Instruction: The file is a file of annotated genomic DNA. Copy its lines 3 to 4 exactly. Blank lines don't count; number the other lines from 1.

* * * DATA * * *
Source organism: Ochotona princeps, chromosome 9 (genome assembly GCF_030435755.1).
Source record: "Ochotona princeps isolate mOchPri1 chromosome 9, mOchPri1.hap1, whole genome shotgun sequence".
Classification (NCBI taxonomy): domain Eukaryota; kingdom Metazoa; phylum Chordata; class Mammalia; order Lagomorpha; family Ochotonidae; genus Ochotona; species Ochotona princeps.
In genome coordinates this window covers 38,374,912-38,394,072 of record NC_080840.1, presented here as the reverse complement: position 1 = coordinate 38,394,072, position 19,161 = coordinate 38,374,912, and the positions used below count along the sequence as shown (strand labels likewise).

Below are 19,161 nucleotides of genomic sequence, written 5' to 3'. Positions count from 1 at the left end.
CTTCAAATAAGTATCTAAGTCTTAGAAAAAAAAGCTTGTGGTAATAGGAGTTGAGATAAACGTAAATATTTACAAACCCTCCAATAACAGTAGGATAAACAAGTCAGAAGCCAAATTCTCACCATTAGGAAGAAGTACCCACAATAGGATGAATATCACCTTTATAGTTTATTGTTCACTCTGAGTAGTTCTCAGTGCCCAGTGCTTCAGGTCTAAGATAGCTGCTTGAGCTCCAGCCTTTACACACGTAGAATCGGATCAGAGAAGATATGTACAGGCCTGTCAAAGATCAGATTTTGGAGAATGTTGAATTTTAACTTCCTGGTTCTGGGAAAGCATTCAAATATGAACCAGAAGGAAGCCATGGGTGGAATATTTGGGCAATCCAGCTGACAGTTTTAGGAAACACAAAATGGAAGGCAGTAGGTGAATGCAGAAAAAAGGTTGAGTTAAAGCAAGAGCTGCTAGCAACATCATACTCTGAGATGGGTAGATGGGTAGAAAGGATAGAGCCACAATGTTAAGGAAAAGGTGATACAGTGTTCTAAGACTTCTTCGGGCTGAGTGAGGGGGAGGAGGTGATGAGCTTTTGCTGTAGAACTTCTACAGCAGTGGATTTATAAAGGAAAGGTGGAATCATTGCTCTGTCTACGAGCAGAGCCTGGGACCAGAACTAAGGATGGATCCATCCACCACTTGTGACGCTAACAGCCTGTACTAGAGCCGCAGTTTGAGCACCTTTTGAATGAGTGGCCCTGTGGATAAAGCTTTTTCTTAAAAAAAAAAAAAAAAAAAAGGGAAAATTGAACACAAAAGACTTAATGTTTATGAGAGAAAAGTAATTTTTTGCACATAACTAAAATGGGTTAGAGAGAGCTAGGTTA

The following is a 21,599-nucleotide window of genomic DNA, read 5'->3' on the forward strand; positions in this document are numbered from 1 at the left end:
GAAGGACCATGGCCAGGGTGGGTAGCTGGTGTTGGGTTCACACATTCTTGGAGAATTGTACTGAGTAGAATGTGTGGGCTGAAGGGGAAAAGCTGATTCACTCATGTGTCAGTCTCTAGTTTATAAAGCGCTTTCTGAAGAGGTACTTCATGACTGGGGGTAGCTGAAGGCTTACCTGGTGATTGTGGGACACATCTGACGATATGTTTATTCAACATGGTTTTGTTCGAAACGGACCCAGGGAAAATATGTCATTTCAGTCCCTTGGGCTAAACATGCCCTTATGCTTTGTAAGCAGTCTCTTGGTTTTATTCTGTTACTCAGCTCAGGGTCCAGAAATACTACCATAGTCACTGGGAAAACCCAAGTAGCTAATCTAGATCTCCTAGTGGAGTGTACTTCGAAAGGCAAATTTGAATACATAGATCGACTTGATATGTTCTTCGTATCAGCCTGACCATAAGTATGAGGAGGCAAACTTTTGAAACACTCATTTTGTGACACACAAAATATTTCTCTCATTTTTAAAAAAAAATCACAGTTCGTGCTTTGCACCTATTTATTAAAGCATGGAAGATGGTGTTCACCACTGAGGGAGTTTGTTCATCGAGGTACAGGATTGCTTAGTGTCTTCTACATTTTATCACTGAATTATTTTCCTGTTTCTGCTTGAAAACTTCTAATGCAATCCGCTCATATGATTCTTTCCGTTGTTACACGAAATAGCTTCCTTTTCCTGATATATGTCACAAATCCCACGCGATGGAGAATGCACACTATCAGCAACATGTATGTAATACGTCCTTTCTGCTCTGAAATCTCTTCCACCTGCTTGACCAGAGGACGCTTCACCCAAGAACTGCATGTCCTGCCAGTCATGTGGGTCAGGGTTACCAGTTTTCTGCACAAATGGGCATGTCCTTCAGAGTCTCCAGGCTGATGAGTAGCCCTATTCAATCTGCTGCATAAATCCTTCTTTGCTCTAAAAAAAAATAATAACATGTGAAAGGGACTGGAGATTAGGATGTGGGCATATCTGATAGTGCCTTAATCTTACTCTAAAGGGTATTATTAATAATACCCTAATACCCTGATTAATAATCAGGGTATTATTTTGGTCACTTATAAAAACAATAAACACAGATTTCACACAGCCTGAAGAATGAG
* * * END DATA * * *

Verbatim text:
Classification (NCBI taxonomy): domain Eukaryota; kingdom Metazoa; phylum Chordata; class Mammalia; order Lagomorpha; family Ochotonidae; genus Ochotona; species Ochotona princeps.
In genome coordinates this window covers 38,374,912-38,394,072 of record NC_080840.1, presented here as the reverse complement: position 1 = coordinate 38,394,072, position 19,161 = coordinate 38,374,912, and the positions used below count along the sequence as shown (strand labels likewise).